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GERARD: I guess one of the difficulties we face in doing so is that sometimes entrepreneurs are just focused on building their business and not necessarily bothered about the wider building of an ecosystem.

SAUL: And that’s great – you have people like that all over the world. You have great people like Zuckerberg who start contributing to the ecosystem in ways that are unimaginable but sometimes you just have to let people get on with it so they can succeed. Or some founders have to have the focus they need to ignore all the stuff that goes on outside. A great example of that is Daniel Ek – he’s totally focused on building a great business and is not distracted, you don’t see him at conferences, you don’t see him at events, where he’s going is about building his business and it’s not about being seen in the tech press. When it starts to matter to him though you will, like in the last two weeks he has called for the Swedish government to do more for startups.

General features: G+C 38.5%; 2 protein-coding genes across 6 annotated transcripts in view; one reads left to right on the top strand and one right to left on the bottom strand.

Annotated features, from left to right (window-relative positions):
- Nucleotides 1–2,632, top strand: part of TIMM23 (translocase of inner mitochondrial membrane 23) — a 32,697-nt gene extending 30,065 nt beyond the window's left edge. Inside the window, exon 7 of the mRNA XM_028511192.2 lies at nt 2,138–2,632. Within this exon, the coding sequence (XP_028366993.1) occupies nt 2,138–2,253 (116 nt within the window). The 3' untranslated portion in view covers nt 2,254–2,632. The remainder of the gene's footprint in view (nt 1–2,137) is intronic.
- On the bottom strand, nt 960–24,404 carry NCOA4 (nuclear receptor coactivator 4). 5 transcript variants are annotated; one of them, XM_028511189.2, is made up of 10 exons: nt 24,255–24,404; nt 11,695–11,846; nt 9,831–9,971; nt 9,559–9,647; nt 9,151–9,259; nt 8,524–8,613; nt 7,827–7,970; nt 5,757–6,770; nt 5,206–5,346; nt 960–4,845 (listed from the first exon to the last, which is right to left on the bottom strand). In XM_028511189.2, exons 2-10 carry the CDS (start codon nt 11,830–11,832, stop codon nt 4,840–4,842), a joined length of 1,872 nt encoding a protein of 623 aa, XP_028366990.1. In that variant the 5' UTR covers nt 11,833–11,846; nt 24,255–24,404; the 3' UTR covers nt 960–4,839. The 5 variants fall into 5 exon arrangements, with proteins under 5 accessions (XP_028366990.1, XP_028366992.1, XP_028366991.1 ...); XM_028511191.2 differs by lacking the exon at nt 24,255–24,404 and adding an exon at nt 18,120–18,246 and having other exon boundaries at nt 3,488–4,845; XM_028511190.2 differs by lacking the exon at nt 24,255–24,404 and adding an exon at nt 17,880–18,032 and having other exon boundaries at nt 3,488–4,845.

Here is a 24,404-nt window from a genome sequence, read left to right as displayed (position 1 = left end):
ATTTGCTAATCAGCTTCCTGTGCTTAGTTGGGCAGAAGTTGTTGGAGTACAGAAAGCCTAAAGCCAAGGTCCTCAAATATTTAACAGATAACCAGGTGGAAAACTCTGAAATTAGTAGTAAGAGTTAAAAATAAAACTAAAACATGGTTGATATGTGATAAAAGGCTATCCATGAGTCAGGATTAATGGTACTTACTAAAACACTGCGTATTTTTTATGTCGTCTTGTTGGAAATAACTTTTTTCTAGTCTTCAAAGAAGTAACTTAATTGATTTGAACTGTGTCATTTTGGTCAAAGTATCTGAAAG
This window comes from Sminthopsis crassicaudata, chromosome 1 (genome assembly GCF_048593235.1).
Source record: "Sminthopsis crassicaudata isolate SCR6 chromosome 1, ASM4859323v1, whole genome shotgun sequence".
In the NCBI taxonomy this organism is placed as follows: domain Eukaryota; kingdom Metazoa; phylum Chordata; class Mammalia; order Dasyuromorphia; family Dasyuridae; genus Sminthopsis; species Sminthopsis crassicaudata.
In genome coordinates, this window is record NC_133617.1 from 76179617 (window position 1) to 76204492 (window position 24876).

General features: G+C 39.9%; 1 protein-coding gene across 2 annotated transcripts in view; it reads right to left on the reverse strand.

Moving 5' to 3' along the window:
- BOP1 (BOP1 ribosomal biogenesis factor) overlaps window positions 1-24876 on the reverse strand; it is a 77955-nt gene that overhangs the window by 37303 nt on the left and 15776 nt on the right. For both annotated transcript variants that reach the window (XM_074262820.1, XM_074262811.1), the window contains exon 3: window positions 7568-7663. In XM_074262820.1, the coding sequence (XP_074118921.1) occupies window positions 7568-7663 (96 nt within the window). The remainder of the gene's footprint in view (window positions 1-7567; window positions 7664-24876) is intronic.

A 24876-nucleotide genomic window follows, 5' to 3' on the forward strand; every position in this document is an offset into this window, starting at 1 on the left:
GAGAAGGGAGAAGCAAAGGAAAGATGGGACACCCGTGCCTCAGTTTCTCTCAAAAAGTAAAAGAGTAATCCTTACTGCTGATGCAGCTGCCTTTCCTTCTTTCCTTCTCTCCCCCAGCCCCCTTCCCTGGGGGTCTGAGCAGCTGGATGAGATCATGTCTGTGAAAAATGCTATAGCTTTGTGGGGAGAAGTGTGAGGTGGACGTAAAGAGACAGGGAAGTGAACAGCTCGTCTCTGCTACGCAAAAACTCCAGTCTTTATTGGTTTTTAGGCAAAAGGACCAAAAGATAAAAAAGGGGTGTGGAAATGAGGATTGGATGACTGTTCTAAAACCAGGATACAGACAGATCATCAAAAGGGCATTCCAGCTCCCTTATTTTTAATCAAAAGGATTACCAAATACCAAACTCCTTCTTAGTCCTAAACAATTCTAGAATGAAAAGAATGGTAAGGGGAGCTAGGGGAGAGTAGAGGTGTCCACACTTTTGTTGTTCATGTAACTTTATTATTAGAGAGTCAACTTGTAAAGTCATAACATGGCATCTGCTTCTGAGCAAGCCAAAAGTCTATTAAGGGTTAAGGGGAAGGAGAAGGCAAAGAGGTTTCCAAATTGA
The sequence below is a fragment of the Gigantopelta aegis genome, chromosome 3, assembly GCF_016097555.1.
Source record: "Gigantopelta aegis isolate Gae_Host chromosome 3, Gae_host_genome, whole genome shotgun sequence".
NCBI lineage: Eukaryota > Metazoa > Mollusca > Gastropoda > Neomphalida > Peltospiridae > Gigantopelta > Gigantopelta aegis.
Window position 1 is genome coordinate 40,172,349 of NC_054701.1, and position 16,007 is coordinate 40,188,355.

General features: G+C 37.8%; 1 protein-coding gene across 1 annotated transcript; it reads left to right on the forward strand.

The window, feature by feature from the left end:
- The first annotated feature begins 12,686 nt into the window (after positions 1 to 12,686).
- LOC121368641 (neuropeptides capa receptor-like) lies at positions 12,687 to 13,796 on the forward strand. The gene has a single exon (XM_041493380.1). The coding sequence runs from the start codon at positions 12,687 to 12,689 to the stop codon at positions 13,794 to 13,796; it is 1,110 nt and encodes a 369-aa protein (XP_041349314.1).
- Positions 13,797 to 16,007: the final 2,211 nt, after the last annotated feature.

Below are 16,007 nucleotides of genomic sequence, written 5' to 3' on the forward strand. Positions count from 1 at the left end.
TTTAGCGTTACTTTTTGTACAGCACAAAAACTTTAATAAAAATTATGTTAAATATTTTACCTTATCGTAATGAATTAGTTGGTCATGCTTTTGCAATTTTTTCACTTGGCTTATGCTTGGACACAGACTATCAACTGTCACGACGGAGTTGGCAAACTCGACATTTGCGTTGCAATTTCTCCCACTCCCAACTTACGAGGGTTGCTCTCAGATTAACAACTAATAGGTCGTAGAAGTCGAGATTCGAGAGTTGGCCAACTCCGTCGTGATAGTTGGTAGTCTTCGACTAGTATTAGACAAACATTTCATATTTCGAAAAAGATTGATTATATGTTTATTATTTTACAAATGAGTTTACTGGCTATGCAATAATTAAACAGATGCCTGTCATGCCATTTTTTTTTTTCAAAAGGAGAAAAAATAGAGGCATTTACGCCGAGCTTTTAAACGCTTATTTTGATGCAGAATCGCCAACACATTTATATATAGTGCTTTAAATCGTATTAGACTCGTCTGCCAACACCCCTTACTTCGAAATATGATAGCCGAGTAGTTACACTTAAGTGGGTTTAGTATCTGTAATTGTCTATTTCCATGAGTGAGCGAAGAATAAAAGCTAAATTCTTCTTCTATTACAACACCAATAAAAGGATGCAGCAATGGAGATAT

There are different levels of focus at different times and we need both!

GERARD: How do you see the UK’s digital tech ecosystem changing in the coming years and what will be the all important shift? What opportunities must we capitalise on in this country?

SAUL: I think one of the most interesting opportunities not just here but in general is when technology focuses on the real world. Two of the biggest businesses we’ve seen built in recent years – Uber and AirBnB – are examples of tech businesses that change how we deal with the real world. The UK with its % of GDP is ideally suited for significant innovation in big parts of the economy with health, financial services and education being the examples.

We’re already innovating in foods with Ocado, Deliveroo and Just Eat; we’ve been world leaders in fashion for a long time with ASOS, Net-A-Porter and now Farfetch. So I think focus must be on the real world economic impact which creates the biggest businesses, the fastest. Uber has grown faster than Google or Facebook ever did. You can see from simple maths that they’re doing over a billion a year in revenue in London, which is just unprecedented, tell me a company that hit a billion revenue in London in less than five years! None.